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Pandemic Legacy Season 1 review (Spoiler Free)

Score : 10

Thrilling, evolving experience

Develops Pandemic into an even better game

Well balanced difficulty

Can only play through once (12-24 games)

Pandemic Legacy.jpg

This review will be entirely spoiler free. Also, please note that this review takes place around halfway through the game (having finished June).

Whilst it wasn't the first game to use the Legacy concept (where the board and game changes, permanently, as more games are played), Pandemic Legacy is certainly the highest rated. Indeed, it was, until Gloomhaven took the crown, the number 1 rated game on Board Game Geek and it's easy to see why.

Legacy takes the basic Pandemic concept (and you can play vanilla Pandemic with this set initially if you want) and improves on it in markedly. If you have played Pandemic, you will know what to expect as the core game. Pick a character with certain skills, spend your four actions travelling around the globe and treating diseases whilst trying to find a cure for the four diseases to win the game.

At the end of each of your turns you draw two city cards, hoping to avoid the epidemic cards which really escalate the diseases (turn in five city cards of the same colour at a research station to cure) before then drawing infection cards, which cause the disease cubes to  be placed. If any city would gain a fourth disease cube, it outbreaks to all connected cities. Should you have too many outbreaks you lose the game. As you do if you run out of city cards. Or cubes for any one disease. 

So, what are the differences with Legacy? You start in January and play through the calendar year. If you fail any month, you get a second go. Which means you are going to get between 12 and 24 plays of this. It is not really a game you can reset, although you can use the components and board to play standard Pandemic, if you ignore the stickers.

As well as the standard components, inside the box are a number of sealed doors, some sealed cards and some larger boxes. These should only be opened when instructed, which will usually occur at certain times of the year, but can be a result of other circumstances. The cards add some flavour to the story of the game. This is fairly minimal but the gaps are easily filled with your imagination. They also let you know how the situation is changing throughout the year, resulting in new rules and other spoilery things! Usually each month will see you read a handful of new cards, which instruct you which secret things to open and how the game is changing.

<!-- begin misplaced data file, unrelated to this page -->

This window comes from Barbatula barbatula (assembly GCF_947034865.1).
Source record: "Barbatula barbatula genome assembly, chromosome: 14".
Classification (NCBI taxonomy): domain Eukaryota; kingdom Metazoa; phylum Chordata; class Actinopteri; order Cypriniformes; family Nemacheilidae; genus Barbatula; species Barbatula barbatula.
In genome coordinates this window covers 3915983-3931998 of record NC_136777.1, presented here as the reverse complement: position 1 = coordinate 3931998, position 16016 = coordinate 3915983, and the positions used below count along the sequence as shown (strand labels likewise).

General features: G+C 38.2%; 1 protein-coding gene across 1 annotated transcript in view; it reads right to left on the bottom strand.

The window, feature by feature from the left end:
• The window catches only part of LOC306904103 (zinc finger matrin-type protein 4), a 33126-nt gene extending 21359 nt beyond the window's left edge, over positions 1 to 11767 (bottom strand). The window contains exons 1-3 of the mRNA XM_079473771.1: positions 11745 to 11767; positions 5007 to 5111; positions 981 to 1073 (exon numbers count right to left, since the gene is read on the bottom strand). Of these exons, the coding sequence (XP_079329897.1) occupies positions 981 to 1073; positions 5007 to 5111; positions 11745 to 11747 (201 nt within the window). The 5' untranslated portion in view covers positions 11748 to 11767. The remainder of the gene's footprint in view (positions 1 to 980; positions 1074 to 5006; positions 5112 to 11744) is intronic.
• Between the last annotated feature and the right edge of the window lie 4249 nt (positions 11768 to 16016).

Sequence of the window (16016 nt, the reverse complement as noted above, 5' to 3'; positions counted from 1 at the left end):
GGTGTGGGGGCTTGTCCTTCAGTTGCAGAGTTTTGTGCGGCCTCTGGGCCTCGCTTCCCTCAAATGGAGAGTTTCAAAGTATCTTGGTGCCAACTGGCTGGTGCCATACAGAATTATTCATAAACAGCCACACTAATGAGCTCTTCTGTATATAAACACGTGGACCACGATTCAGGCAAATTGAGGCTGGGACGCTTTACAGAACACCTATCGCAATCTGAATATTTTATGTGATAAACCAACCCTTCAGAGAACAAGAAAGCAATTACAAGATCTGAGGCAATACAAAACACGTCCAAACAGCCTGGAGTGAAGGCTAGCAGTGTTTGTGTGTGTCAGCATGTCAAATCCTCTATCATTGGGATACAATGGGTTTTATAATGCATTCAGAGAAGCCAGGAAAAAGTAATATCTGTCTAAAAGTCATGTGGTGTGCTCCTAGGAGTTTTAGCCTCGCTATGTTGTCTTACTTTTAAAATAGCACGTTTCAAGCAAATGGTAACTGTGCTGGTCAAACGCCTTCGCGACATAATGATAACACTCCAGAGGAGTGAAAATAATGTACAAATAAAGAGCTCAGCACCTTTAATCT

One of the biggest non-spoiler changes (which are known at the start of the game) are that your characters can improve, forge relationships with other characters and even now die. If a disease outbreaks with your character in that city, you gain a scar - essentially a negative character trait. Gain too many of these and that character dies. There are several characters you can change to, but the inclusion of standard civilian characters with no skills is definitely not something you want to have to utilise. However, on the positive side, at the end of each mission, surviving characters can choose an additional skill if they wish, although with a number of upgrades to choose from, and only two being gained each mission between people, this can cause some discussion.

Cities can now change too. They can potentially start with research stations, but if too many outbreaks occur in a city over the year, the city can riot or even collapse, making it difficult to travel there. 

Of course, there are other major changes which occur as you play through but you are going to have to discover those for yourself as the game evolves from month to month. Difficulty is managed well via a level of funding. Succeed, and your funding is cut, meaning you can use less event cards next game. Fail, and you get two extra event cards to choose from to assist. As mentioned, you get two attempts each month, and then move on regardless of whether you succeeded or not. There is a scoring system revealed at the end of the game so there are still consequences to failing.

Overall, this is a fantastic game, with core Pandemic at the heart of the game, but some really interesting variations that develop as you play, requiring constantly adapting strategies. Finishing the month and opening a bunch of new boxes adds a layer of excitement when you eagerly crowd round to see what has been revealed.

If you don't like Pandemic, then this game is too similar to change your mind and we would suggest you steer clear. One of the most frequent criticisms of Pandemic is that a dominant or experienced player will always tell others what to do. This still exists here, but is mitigated by the game changing so it is new to everyone. If this is an issue in your group, we would suggest a rule whereby suggestions can only be made if help is requested.

As we mention at the start, we are only half way through the campaign but we would have no hesitation in recommending this game. It is an amazing experience due to the legacy experience, but of course you need to be comfortable with the lack of replayability due to this.

Publisher: Z-Man Games

Designer: Rob Daviau, Matt Leacock

Number of players: 2 - 4


Play Time: 1 hour

RRP: £64.99

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